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Panic attacks

About panic attacks

 

Most people have experienced a sense of panic at some time in their life.  It is a normal reaction to a life-threatening situation, for example a house fire or road accident.  Panic usually takes the form of an extreme feeling of fear and dread and the overwhelming desire to escape the situation.

 

Feelings of panic are an instinctive reaction to prepare our minds and bodies to react to a life-threatening situation.  The feelings usually disappear gradually after the frightening event has passed.  However, some people experience panic when there is no threat or frightening event - this can lead to a panic attack.

 

The symptoms of a panic attack are very distressing and can include:

 

  • a pounding and racing heart, even feeling your heart is stopping or missing beats
  • shortness of breath or a feeling of choking
  • tremors or violent shaking
  • tingling or numbness in your fingers and toes
  • feeling sick, dizzy and sweating
  • a feeling of losing control of your bladder or bowels, which can cause temporary incontinence
  • a fear that you are about to die
  • a sense that you, or things around you, are not real
  • feeling you are losing control of your mind
  • feeling aggressive towards anyone who gets in your way of escape.


Things to think about

 

In trying to understand why a child or young person may be having panic attacks, ask yourself whether they:

 

  • worry a lot or have low confidence?
  • have recently experienced bereavement or parental separation?
  • have experienced any trauma in the past?
  • are under any stress at school, for example exams, changing schools or being bullied?

 

It is important to realise that the child or young person may not know why they are having panic attacks.

 

If a child or young person has panic attacks regularly, this can interfere with their normal daily activities like school and social life.

 

As well as dealing with the panic attacks, the child or young person often has to deal with the fear of having further attacks, feelings of embarrassment about their behaviour during an attack and teasing from other young people.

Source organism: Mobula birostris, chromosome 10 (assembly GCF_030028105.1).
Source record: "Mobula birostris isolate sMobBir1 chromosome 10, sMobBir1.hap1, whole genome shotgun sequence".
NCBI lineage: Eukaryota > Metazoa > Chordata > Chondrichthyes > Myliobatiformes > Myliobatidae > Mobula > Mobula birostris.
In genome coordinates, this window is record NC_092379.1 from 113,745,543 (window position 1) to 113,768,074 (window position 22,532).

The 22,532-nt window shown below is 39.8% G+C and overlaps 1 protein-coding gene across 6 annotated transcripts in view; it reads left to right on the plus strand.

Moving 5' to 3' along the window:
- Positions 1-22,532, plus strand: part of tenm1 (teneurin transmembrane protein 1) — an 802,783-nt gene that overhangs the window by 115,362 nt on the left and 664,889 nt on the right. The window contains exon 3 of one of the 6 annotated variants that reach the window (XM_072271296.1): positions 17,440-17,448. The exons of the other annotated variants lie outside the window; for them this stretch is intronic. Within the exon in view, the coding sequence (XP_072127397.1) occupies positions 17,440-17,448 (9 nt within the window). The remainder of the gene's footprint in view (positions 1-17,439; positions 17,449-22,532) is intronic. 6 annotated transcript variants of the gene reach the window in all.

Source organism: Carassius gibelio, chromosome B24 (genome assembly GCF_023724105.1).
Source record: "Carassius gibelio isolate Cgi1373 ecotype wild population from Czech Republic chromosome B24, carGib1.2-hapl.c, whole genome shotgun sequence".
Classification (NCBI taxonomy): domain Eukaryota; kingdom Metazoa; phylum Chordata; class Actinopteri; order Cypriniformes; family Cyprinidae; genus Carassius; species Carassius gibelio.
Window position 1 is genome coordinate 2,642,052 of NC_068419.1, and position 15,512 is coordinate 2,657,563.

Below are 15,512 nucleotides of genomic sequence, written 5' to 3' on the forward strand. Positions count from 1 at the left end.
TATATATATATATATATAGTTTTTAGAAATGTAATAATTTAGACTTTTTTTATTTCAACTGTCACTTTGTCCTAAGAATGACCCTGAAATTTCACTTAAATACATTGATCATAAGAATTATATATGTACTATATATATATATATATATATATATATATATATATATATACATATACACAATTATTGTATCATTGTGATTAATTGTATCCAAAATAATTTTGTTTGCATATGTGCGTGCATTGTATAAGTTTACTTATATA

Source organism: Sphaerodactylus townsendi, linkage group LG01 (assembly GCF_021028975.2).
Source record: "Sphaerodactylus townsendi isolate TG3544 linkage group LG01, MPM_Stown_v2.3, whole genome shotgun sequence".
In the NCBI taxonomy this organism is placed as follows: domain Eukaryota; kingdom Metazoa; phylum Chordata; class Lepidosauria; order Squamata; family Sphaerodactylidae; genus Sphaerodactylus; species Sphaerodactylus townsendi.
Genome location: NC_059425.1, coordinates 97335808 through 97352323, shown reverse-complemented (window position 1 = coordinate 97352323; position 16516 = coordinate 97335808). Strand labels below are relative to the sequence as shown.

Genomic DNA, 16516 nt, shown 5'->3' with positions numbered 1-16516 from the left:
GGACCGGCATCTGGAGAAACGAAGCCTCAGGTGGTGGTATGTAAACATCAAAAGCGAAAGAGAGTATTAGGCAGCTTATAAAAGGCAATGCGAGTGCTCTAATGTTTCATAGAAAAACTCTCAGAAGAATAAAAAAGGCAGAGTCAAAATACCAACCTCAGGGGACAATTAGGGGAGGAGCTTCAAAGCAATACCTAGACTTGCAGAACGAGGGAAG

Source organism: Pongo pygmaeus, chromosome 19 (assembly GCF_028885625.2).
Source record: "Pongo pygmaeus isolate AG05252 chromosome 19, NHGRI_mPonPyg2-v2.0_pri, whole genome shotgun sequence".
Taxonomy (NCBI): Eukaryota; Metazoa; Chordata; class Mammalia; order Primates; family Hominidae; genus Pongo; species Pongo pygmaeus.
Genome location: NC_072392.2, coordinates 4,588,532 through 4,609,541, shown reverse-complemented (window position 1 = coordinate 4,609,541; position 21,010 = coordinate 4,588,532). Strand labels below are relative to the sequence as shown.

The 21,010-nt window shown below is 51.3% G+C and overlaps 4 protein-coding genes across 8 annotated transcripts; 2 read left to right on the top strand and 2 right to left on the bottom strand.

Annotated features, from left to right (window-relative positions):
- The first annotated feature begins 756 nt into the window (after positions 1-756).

Having panic attacks can lead children and young people to avoid certain situations.  It is also stressful for a child or young person to explain seemingly irrational fears and behaviours to parents, teachers and other young people.

 

This BBC video tells the stories of two young people who have experienced panic attacks:
 

Think about your response

 

Panic attacks are very frightening to those experiencing them and to those around them.  By their nature, the child or young person has lost control of their emotions and can be very unpredictable. Remaining in control yourself is extremely important in helping a child or young person who is having a panic attack.


What you can do

 

During a panic attack

 

  • Make sure you follow your organisation's first aid procedures.

 

  • Stay calm and relaxed - the child or young person will pick up your tone of voice and body language and can be reassured by this.

 

  • Be confident and reassuring, and explain that you understand that this is frightening for them.

 

  • Remember that the child or young person is feeling a sense of uncontrollable and irrational fear, and they may not understand why.

 

  • Ask them if there is anything obvious that is frightening them but don’t interrogate them about why they are feeling so afraid.

 

  • Use reassuring language: "you'll be alright", "I'll keep you safe", "you're not having a heart attack".

 

  • Explain that their symptoms are not life-threatening.

 

  • Help them to leave the situation and go to somewhere calm and quiet.

 

  • Try to distract them by talking about normal things.

 

  • Get them to concentrate on slow deep breathing, in through the nose and out through the mouth. Doing this together will help.

 

  • If they feel dizzy, get them to sit or lie down in a safe position.

 

  • Give them a drink to sip on, but not drinks containing caffeine.

 

  • Stay with them until the panic attack is over, to keep them safe.

 

  • If the panic attack happens in front of other young people, clearly explain the situation to them, ensuring they do not question, tease or fuss over the child or young person.

 

When they are not panicking

 

  • Talk to the child or young person and explain the physical symptoms of extreme anxiety. This may help them to understand the feelings they get when they are having a panic attack, and that these are normal during a panic attack.

 

  • If appropriate, ask the child or young person if they know what might be causing them to panic.

 

  • Suggest they reduce their intake of stimulants like tea, coffee and cola.

 

  • Encourage them to get plenty of exercise and make time for relaxation.

 

  • With the child or young person's permission, ensure that other key people around the child or young person are aware that they are experiencing panic attacks.

 

Other resources

 

Anxiety Canada, self-help website:  www.anxietycanada.com/parenting/parent-child

 

Mindshift App, to help young people manage anxiety:  www.anxietycanada.com/resources/mindshift-app

 

Worrinots App, to help children cope with worries and anxieties:  www.worrinots.com

 

When to contact a health professional

 

Contact a health professional if you, or the child or young person, are concerned about any of the physical symptoms around their panic attacks.

 

Who to contact if you're still concerned

 

For parents and carers

 

Please contact your health visitor, school, GP or other professional involved with your family.

 

For professionals

 

Please consult with other professionals involved or the named person, and to help identify the most appropriate support, go to: www.nhsfife.org/choosingtherightsupport